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Friday, May 17, 2019

4.7R in NEPAL

A small 4.7R earthquake was reported in Nepal 66km from Kathmandu. Below we see the earthquake calendar of Nepal where it can be seen it is 2 days late. Be Safe Be Good



Magnitudemb 4.7
RegionNEPAL-INDIA BORDER REGION
Date time2019-05-17 08:23:36.8 UTC
Location27.95 N ; 84.71 E
Depth10 km
Distances66 km NW of Kathmandu, Nepal / pop: 1,443,000 / local time: 14:08:36.8 2019-05-17
40 km NE of Bharatpur, Nepal / pop: 108,000 / local time: 14:08:36.8 2019-05-17
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Wednesday, May 15, 2019

PNG assesses damage from magnitude 7.5 earthquake


Authorities in Papua New Guinea have dispatched teams in the Pacific island nation's New Britain province to monitor remote communities for casualties and assess the extent of damage after a powerful, shallow earthquake rattled coastal towns.
The magnitude 7.5 offshore tremor struck around 50km east of the main city of Rabaul at a depth of around 10km just before 11pm on Tuesday (13:00 GMT), according to the United States Geological Survey.
It triggered an initial tsunami warning, though local officials said no waves were observed, nor any casualties reported yet but that they were seeking information on residents outside urban areas.
Don Tokunai, Disaster Management Office coordinator in Rabaul, said there was "no information as of yet" of any injuries or deaths.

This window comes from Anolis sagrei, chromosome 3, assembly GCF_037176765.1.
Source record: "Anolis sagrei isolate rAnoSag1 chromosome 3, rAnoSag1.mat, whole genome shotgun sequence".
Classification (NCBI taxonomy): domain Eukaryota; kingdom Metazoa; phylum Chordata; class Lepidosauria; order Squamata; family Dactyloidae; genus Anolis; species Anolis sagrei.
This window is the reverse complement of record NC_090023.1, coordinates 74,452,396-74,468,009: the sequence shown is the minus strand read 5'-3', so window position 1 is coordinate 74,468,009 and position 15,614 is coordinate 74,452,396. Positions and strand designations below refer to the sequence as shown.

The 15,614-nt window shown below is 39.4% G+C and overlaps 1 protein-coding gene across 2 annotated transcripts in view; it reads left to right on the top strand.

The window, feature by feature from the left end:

"We are conducting the assessment starting this morning," he told Reuters news agency by telephone. "We have asked all the district response teams to come back to us by 2 o'clock this afternoon (04:00 GMT)."
Garfield Tarabu, a spokesman at the National Disaster Centre, also told The Associated Press news agency that a disaster coordinator was on the ground assessing the situation but they had not yet gotten an update on the extent of the damage.
READ MORE

Strong aftershock kills dozens in Papua New Guinea

Police Sergeant Frank Kilaur described the tremor as "very strong".
"[It] shook the whole place up," he said by telephone from the police station. "At the moment we haven't had any reports of damage ... We are OK here."
The Pacific Tsunami Warning Center said dangerous tsunami waves were possible within 1,000km of the quake's epicentre along the coasts of Papua New Guinea and the Solomon Islands, before later saying the threat had passed.